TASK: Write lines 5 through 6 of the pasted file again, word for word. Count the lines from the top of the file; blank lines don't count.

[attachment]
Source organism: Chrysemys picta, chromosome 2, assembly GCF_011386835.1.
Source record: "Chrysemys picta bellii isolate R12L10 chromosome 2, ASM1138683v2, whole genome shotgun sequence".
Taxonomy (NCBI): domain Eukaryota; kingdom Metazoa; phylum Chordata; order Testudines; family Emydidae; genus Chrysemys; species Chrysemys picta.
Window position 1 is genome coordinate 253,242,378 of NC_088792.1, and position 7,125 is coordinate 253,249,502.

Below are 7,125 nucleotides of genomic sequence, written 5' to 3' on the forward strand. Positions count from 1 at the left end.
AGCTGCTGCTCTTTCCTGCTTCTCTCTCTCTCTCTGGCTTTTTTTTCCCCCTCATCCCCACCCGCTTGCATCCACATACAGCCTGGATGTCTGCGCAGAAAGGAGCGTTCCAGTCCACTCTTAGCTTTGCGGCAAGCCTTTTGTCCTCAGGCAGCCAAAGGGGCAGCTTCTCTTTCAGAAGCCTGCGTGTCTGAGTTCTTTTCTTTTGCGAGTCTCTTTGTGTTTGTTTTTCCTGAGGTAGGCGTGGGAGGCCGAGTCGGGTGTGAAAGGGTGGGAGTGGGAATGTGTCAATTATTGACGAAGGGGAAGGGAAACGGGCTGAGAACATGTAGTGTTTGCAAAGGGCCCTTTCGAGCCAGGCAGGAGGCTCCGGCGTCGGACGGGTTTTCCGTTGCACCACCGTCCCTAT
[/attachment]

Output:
Below are 7,125 nucleotides of genomic sequence, written 5' to 3' on the forward strand. Positions count from 1 at the left end.
AGCTGCTGCTCTTTCCTGCTTCTCTCTCTCTCTCTGGCTTTTTTTTCCCCCTCATCCCCACCCGCTTGCATCCACATACAGCCTGGATGTCTGCGCAGAAAGGAGCGTTCCAGTCCACTCTTAGCTTTGCGGCAAGCCTTTTGTCCTCAGGCAGCCAAAGGGGCAGCTTCTCTTTCAGAAGCCTGCGTGTCTGAGTTCTTTTCTTTTGCGAGTCTCTTTGTGTTTGTTTTTCCTGAGGTAGGCGTGGGAGGCCGAGTCGGGTGTGAAAGGGTGGGAGTGGGAATGTGTCAATTATTGACGAAGGGGAAGGGAAACGGGCTGAGAACATGTAGTGTTTGCAAAGGGCCCTTTCGAGCCAGGCAGGAGGCTCCGGCGTCGGACGGGTTTTCCGTTGCACCACCGTCCCTAT